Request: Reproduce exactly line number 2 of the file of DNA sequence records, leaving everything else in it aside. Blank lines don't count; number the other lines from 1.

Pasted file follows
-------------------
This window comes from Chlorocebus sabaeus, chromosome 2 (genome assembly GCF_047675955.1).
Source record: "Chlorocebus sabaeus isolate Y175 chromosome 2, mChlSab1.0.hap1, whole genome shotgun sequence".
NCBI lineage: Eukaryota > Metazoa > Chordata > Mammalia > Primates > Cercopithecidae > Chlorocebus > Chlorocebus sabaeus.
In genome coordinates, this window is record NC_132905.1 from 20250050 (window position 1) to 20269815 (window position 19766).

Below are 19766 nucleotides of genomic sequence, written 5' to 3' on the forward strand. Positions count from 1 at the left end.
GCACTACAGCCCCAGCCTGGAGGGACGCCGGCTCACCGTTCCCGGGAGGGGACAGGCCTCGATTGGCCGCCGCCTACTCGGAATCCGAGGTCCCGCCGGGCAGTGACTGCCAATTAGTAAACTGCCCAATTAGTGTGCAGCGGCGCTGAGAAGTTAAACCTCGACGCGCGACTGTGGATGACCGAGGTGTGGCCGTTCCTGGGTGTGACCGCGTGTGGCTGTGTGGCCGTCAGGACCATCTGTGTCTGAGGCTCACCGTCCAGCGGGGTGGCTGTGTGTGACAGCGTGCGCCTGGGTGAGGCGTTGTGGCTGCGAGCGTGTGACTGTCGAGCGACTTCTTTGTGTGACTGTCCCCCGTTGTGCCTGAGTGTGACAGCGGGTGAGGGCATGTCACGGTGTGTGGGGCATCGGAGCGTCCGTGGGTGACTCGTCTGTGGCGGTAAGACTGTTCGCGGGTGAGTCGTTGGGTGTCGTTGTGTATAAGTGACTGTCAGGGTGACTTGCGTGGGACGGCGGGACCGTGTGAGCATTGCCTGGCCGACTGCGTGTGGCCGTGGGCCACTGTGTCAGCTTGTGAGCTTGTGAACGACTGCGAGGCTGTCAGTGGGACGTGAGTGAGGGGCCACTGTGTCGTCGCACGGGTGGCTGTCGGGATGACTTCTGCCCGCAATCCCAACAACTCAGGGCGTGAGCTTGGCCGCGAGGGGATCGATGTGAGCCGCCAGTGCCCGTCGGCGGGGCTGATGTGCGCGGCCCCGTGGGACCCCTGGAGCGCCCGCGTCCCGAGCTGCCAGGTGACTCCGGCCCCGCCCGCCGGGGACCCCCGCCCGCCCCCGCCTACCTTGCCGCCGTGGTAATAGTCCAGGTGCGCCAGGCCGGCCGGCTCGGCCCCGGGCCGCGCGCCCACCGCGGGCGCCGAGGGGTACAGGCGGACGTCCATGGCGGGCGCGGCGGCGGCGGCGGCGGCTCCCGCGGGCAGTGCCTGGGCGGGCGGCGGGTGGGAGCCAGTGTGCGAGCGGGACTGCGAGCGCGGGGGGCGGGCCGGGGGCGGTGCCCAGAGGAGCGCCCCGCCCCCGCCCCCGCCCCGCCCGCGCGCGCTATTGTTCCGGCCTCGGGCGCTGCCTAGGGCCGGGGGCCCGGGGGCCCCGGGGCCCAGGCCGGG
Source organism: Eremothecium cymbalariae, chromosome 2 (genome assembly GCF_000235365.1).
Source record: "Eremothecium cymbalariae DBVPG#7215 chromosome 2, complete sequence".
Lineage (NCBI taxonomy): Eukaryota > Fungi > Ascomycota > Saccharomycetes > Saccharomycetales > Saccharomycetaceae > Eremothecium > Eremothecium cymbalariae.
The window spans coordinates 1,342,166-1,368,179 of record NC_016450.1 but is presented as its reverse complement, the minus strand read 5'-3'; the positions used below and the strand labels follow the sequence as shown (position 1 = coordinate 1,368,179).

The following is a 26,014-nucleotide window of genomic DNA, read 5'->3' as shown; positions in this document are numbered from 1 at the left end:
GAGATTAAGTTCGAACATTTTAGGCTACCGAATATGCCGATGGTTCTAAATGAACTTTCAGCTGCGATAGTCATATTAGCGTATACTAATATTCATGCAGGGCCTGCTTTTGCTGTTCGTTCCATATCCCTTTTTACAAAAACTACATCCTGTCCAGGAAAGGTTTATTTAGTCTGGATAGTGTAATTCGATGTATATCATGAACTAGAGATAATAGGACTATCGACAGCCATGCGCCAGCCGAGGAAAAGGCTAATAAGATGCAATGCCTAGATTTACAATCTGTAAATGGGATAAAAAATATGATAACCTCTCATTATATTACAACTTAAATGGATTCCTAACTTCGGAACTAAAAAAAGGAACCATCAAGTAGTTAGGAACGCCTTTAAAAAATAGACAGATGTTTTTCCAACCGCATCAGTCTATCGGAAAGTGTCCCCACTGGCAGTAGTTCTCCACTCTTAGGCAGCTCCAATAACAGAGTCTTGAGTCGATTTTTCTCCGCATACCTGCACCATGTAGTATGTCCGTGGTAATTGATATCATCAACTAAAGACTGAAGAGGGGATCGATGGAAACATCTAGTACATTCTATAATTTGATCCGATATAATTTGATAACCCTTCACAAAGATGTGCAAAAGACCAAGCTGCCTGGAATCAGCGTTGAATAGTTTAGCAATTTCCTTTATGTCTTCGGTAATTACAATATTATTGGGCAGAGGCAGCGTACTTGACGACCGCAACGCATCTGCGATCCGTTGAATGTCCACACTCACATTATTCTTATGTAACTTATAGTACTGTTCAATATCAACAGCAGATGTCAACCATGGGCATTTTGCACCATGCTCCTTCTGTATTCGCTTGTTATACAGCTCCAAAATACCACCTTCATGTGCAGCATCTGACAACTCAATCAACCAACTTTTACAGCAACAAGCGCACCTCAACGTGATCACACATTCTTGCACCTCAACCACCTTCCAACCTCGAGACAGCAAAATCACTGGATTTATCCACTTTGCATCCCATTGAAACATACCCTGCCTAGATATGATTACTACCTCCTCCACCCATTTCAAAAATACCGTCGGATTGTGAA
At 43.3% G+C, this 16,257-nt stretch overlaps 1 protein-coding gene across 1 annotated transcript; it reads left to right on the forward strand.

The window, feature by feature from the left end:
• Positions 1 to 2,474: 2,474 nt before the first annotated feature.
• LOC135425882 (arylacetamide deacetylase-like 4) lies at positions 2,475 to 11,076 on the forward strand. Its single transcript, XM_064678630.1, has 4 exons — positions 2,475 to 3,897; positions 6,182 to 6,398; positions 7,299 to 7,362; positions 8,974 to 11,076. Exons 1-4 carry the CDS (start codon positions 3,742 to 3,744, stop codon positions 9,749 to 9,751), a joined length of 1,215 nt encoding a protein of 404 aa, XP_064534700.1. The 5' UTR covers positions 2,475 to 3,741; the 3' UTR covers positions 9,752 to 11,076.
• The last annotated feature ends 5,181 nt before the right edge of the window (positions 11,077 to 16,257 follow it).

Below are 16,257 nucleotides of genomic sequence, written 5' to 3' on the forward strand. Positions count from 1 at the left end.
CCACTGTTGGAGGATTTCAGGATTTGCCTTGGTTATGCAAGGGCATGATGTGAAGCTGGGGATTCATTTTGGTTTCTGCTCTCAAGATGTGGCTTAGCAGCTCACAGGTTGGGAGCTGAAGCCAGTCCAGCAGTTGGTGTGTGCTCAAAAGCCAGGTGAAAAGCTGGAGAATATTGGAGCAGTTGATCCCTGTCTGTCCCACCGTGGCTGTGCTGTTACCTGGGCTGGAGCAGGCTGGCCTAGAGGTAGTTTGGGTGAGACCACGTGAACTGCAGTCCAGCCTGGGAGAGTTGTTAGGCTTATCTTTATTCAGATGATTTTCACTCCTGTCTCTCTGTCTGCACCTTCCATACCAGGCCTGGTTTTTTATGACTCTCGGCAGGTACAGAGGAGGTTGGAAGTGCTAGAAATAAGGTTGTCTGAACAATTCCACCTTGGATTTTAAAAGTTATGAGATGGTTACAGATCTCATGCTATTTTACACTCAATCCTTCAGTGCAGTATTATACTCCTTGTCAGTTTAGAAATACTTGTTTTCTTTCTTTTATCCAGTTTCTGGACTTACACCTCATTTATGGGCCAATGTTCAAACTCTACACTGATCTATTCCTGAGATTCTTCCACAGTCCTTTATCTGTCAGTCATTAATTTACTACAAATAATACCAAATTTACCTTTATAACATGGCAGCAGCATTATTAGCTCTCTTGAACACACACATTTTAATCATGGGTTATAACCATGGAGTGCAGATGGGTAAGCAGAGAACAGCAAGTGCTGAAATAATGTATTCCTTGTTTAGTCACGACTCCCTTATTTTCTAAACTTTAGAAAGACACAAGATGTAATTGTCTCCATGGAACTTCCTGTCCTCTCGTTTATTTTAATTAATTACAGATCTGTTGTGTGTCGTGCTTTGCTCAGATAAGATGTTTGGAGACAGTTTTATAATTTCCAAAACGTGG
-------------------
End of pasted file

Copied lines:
Source record: "Chlorocebus sabaeus isolate Y175 chromosome 2, mChlSab1.0.hap1, whole genome shotgun sequence".